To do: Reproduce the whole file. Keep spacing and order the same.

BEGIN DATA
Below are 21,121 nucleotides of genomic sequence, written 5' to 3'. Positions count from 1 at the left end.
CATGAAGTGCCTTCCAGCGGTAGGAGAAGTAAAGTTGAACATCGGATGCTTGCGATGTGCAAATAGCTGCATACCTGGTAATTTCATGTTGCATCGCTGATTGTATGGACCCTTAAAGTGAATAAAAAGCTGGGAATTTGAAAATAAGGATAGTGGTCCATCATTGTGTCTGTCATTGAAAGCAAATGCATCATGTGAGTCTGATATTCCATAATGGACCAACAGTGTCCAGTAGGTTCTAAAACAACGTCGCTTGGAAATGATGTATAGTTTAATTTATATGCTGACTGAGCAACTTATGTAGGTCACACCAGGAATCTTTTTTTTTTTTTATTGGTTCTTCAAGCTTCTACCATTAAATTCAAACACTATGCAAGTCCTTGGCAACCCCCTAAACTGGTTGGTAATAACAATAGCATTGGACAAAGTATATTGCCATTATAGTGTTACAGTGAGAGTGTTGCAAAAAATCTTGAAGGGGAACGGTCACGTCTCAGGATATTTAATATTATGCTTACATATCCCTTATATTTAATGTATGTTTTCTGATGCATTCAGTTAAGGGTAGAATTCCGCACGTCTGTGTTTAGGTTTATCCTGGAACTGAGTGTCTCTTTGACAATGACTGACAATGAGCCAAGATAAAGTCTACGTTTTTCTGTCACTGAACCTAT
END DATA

Below are 21,121 nucleotides of genomic sequence, written 5' to 3'. Positions count from 1 at the left end.
CATGAAGTGCCTTCCAGCGGTAGGAGAAGTAAAGTTGAACATCGGATGCTTGCGATGTGCAAATAGCTGCATACCTGGTAATTTCATGTTGCATCGCTGATTGTATGGACCCTTAAAGTGAATAAAAAGCTGGGAATTTGAAAATAAGGATAGTGGTCCATCATTGTGTCTGTCATTGAAAGCAAATGCATCATGTGAGTCTGATATTCCATAATGGACCAACAGTGTCCAGTAGGTTCTAAAACAACGTCGCTTGGAAATGATGTATAGTTTAATTTATATGCTGACTGAGCAACTTATGTAGGTCACACCAGGAATCTTTTTTTTTTTTTATTGGTTCTTCAAGCTTCTACCATTAAATTCAAACACTATGCAAGTCCTTGGCAACCCCCTAAACTGGTTGGTAATAACAATAGCATTGGACAAAGTATATTGCCATTATAGTGTTACAGTGAGAGTGTTGCAAAAAATCTTGAAGGGGAACGGTCACGTCTCAGGATATTTAATATTATGCTTACATATCCCTTATATTTAATGTATGTTTTCTGATGCATTCAGTTAAGGGTAGAATTCCGCACGTCTGTGTTTAGGTTTATCCTGGAACTGAGTGTCTCTTTGACAATGACTGACAATGAGCCAAGATAAAGTCTACGTTTTTCTGTCACTGAACCTAT